Manatee School Board struggles with financials, OKs new student program

eearl@bradenton.comJanuary 15, 2014 

MANATEE -- As the Manatee County School Board grappled with approving October 2013 financial statements and explain reasoning for dipping into internal school accounts at the regular board meeting Tuesday, members said they will have to take more financial caution in 2014.

Administration officials returned from meeting Monday with legislators in Tallahassee regarding their responses to December's Florida Auditor General Report.

School board chairwoman Julie Aranibar said state representatives were angry when they heard all 33 operational findings from the audit.

"They said they had not seen so many findings and issues before, but they also said we came prepared to correct the findings," Aranibar said.

The Manatee County School District faces nearly $10 million in fines if it cannot live up to action plans submitted to the state.

"If we do get fined, all our work we have done would be in vain," Aranibar said. "We would end up in same hole we desperately tried to climb out of."

Byron Shinn, school district internal auditor, said 2014 has already brought in hard work as the district tries to remedy operational deficiencies. Shinn said he will hold a workshop with the board

and the audit committee in February to cover software and management areas identified as problems in past audit reports.

"It will be back and forth and a very candid talk," Shinn said.

School board member Bob Gause expressed concern about getting more public funding.

"Sarasota receives 12 percent more funding than Manatee," Gause said. "At some point, we need to ask if the community wants the same opportunities for students. Are we willing to ask the community to step up to plate?"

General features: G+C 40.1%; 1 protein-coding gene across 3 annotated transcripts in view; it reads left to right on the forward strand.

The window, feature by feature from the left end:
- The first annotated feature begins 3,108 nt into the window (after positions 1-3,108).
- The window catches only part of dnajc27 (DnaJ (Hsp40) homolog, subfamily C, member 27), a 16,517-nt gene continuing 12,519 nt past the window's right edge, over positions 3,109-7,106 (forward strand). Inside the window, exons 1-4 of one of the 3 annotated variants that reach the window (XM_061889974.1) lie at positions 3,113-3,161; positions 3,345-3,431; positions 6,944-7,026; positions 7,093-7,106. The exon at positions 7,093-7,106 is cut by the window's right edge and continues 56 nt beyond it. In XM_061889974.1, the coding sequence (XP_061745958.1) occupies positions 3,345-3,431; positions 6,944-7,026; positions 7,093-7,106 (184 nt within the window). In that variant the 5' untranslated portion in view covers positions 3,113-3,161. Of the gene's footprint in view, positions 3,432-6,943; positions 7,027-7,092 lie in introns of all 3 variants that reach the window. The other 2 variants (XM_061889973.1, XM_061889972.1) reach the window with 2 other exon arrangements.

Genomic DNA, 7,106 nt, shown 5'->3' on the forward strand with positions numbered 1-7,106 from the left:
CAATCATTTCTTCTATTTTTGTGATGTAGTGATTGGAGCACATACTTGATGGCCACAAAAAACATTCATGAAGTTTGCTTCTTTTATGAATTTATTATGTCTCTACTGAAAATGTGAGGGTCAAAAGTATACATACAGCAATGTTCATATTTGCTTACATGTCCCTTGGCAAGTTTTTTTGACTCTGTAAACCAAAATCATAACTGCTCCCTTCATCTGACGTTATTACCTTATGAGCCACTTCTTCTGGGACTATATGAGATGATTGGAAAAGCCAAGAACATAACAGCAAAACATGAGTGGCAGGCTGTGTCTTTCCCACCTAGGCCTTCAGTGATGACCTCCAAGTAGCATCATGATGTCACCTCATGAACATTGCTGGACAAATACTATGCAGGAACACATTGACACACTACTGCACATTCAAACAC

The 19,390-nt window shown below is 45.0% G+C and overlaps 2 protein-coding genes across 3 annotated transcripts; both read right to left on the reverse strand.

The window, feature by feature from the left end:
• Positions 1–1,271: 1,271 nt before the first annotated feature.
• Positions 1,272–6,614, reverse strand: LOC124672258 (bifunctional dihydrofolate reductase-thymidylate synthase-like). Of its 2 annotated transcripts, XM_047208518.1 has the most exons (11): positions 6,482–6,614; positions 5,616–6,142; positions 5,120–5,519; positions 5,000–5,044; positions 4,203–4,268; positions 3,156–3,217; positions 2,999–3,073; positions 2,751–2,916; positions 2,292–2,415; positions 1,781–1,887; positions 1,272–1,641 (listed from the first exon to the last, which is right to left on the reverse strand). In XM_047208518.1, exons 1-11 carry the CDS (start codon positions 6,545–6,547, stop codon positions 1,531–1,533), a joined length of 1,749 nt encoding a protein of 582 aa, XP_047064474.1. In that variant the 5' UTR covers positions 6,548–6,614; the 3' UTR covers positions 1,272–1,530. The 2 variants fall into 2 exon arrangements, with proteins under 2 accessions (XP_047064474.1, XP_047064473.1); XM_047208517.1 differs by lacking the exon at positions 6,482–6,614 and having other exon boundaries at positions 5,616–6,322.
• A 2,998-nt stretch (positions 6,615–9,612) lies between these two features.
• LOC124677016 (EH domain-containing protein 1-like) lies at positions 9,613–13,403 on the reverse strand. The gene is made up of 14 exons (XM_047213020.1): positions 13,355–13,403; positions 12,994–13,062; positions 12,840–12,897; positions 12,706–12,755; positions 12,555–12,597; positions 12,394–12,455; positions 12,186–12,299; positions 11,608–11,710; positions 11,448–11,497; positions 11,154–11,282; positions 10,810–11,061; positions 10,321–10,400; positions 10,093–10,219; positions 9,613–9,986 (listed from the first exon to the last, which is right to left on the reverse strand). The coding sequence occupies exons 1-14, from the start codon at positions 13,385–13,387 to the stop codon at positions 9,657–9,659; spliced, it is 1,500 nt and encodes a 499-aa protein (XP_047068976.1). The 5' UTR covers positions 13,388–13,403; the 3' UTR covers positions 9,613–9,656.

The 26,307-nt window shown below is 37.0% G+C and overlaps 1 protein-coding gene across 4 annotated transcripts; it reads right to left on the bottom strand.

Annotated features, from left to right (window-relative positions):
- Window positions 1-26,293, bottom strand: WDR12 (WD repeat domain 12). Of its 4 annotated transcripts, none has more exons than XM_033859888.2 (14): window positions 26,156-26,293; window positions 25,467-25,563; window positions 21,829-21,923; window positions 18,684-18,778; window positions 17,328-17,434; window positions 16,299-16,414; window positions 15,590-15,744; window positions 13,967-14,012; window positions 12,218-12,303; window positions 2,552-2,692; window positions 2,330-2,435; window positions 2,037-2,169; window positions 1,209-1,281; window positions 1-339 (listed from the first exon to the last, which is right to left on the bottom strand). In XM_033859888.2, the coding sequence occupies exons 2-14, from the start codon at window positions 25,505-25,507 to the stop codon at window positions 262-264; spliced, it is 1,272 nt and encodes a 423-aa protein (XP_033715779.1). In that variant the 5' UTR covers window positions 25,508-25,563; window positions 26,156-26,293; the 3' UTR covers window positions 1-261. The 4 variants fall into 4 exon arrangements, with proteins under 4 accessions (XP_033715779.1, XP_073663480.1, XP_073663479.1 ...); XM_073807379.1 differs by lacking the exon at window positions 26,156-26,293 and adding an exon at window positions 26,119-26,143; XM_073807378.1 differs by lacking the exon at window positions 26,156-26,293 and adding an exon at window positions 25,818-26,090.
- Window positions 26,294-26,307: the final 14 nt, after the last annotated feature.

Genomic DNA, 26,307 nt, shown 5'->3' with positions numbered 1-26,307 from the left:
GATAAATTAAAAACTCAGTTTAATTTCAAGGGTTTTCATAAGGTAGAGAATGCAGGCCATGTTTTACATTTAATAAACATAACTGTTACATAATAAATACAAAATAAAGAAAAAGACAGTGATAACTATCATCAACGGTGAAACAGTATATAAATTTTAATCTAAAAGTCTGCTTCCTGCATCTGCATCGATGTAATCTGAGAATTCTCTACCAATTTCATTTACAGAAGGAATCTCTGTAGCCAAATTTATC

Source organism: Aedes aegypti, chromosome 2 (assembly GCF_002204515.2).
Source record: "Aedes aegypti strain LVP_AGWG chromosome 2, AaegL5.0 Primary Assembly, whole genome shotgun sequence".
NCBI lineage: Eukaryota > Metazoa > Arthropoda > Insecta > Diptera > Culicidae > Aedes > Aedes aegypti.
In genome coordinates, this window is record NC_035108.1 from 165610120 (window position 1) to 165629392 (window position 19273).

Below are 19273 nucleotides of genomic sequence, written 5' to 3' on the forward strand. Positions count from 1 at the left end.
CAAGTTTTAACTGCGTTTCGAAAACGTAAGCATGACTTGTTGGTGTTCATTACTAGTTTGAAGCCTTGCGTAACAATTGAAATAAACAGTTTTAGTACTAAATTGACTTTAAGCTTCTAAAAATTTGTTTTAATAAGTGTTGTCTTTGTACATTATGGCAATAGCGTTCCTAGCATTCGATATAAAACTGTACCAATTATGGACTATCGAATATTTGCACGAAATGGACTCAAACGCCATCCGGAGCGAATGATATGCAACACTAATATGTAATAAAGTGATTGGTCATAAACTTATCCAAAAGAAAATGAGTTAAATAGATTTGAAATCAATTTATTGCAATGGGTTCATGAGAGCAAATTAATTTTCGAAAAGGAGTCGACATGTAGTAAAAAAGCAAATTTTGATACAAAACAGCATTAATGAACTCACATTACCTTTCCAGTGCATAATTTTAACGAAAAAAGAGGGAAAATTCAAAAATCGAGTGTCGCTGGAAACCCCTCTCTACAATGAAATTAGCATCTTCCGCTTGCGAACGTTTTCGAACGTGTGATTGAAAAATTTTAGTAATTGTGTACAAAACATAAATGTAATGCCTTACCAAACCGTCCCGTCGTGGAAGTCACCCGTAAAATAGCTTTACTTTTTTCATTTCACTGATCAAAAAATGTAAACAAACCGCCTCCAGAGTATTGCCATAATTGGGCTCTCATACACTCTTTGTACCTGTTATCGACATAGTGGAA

Gause said Tuesday he suggests a possible millage increase discussion for a future workshop. He did not gain support from the board.

Aranibar said it is not an appropriate time to ask for money. "We do not have the trust of the community nor state Legislature," Aranibar said.

The district did decide to purchase Smart Horizons, one of two state-approved online high school programs, for up to $211,065 for up to 18 months.

Smart Horizons is a program for seniors who have not passed the Florida Comprehensive Assessment Test or the Algebra I final exam. These students have earned enough credits and the required grade point average, but cannot graduate because of failure to pass the standardized tests.

Diana Greene, deputy superintendent of instructional services, said the Smart Horizons program is a last resort for students.

"It is an opportunity to graduate with a high school diploma from a nationally accredited high school that does not have the same graduation requirements as Florida," Greene said.

There were concerns over funding the Smart Horizons program, which Cynthia Saunders, executive director of middle schools, said would come from district funds.

"The school district is paying for it with money from district funding, the majority from individual high school's internal funds," Saunders said. Money for the Smart Horizons program is also coming from school improvement plan funds, instructional material funds and internal account funds.

The next school board meeting is 5:45 p.m. Jan. 28.

Erica Earl, education reporter, can be reached at 941-745-7081.

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